our wonderful "democratic anarchy" and it does have checks and
balances and ways of sorting itself out.
For example, the 12and12 essay on Tradition 4 has a story about an early
group that had grandiose plans that predictably fell flat and went
down to failure. But it had a happy ending.
The story is about "Rule # 62" which is "Don't take yourself
seriously." A group in early 1940, decided to involve itself in just
about everything and anything. They had extravagant dreams of building
a huge alcoholic center that groups everywhere would want to
There were plans for a club on the ground floor. On the 2nd floor they
planned to have a treatment center and a special bank to hand out
money to alcoholics to pay their back debts and get them on their feet
again. Then on the 3rd floor they planned to have an alcoholism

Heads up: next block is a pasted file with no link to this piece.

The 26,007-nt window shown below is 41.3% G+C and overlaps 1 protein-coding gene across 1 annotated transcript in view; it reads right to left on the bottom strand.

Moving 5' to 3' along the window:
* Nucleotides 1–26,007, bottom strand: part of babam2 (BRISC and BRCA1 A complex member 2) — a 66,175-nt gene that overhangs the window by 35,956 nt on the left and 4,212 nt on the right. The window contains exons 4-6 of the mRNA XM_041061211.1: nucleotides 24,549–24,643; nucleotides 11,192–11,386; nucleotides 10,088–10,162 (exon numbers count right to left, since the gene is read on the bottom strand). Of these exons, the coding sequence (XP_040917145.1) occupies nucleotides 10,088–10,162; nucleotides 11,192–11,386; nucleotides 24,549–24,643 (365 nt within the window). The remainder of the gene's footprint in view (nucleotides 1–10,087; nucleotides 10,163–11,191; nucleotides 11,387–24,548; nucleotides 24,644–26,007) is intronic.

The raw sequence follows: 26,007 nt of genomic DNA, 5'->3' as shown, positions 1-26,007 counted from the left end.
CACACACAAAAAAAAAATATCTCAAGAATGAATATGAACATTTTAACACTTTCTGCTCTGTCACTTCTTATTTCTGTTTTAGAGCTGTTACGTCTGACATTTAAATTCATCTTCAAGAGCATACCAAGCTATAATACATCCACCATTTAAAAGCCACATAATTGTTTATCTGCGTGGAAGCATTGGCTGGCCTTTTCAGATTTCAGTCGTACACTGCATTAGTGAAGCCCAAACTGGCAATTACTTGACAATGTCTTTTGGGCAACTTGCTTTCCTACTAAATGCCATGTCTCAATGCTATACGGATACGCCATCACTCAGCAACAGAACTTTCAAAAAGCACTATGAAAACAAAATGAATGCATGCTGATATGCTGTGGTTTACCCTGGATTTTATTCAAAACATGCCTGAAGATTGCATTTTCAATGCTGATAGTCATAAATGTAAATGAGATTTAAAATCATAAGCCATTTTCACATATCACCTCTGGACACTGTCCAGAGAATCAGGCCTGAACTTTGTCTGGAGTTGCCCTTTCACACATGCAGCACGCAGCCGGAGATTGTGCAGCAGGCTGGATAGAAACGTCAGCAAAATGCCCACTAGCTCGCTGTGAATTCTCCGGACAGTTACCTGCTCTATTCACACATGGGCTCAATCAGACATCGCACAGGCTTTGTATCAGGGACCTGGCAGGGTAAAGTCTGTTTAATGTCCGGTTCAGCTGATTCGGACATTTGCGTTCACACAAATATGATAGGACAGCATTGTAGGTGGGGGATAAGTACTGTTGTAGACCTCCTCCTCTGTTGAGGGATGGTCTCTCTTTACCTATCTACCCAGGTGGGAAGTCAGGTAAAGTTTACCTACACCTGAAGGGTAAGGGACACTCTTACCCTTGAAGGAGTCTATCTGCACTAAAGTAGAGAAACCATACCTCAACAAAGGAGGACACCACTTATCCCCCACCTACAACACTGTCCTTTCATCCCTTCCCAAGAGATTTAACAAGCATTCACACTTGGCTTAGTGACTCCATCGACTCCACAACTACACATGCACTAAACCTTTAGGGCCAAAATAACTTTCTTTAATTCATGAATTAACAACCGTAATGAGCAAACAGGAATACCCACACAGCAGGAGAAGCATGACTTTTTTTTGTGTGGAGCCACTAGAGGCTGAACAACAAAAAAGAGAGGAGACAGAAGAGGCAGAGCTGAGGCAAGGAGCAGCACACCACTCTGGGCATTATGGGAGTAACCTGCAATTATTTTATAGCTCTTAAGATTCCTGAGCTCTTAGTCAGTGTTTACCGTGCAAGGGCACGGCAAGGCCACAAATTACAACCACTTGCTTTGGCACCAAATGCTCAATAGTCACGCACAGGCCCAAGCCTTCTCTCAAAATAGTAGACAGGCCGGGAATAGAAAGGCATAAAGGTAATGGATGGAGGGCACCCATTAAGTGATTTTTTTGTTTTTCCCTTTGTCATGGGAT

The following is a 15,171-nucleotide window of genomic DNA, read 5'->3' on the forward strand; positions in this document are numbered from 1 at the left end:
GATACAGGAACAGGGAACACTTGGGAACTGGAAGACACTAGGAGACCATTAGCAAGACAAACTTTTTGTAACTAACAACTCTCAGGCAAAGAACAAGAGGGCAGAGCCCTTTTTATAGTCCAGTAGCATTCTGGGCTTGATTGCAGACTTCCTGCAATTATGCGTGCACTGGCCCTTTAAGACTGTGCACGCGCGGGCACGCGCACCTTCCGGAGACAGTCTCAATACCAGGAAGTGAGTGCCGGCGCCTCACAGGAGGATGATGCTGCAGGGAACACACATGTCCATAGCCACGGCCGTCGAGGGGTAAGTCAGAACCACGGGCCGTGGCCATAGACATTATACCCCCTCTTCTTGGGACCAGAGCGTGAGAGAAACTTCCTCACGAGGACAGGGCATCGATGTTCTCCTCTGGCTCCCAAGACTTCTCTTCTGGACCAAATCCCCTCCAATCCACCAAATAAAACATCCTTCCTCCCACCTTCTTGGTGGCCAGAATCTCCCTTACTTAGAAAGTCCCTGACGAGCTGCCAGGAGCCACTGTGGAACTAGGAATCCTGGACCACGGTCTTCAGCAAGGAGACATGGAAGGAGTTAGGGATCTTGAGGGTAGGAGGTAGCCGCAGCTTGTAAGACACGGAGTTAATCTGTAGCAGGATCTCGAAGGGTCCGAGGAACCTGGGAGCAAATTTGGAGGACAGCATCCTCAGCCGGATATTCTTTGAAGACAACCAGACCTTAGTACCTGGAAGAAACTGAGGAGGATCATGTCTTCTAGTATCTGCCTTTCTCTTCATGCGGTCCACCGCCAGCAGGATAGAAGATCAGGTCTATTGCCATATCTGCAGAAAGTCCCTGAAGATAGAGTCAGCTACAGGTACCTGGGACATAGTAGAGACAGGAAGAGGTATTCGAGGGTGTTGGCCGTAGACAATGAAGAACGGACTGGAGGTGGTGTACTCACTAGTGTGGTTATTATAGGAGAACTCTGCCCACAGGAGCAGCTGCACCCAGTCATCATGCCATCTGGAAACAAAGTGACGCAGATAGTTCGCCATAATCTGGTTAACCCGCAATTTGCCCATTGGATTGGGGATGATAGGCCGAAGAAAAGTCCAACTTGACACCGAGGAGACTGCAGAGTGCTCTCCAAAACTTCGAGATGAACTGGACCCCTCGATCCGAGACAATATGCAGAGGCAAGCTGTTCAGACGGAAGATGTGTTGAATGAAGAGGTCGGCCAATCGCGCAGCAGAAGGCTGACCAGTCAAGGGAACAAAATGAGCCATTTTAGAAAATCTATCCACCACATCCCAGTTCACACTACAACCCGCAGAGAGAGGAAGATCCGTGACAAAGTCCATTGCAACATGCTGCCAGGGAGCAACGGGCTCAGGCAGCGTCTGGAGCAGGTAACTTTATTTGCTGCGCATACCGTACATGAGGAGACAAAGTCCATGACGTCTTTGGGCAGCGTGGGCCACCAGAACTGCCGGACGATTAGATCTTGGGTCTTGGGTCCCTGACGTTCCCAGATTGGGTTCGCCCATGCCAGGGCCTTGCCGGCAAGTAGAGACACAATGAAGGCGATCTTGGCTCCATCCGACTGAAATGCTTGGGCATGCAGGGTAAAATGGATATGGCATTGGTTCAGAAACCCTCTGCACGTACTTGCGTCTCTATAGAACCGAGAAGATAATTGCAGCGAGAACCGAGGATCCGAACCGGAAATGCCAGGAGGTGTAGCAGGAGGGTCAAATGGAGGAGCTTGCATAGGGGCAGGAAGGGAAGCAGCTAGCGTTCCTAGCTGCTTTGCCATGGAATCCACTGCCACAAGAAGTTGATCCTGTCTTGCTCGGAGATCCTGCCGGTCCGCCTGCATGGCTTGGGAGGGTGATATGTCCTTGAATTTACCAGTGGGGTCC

education center. And that was only the beginning.
Of course, there was a super-promoter and power driver behind it all.
He wrote to the NY office to get an official AA charter for the
grandiose plans. The NY office advised him that it didn't issue any
kind of charters for any purpose and that similar adventures the
super-promoter had in mind had come to some very bad ends elsewhere.
Not the least bit fazed, the super-promoter set up 3 corporations and
became president of all 3 of them. As an added bonus he also appointed
himself manager of the club. All of this would take a lot of money and
of course it would be other people's money. In order to keep everyone
on the straight and narrow path they adopted 61 rules and regulations.
After a while confusion reigned supreme. The power-driver promoter and
members finally reached the point where they wished they had paid
attention to AA experience when first advised of it. And, upon
admitting defeat in a letter sent to the NY office, out of this was
born the famous rule #62 "Don't take yourself too damn seriously."
The 12and12 states that under Tradition 4 an AA group had exercised its
right to be wrong. It also did a service to AA by letting others know
what it did wrong and being willing to take the hard lessons they had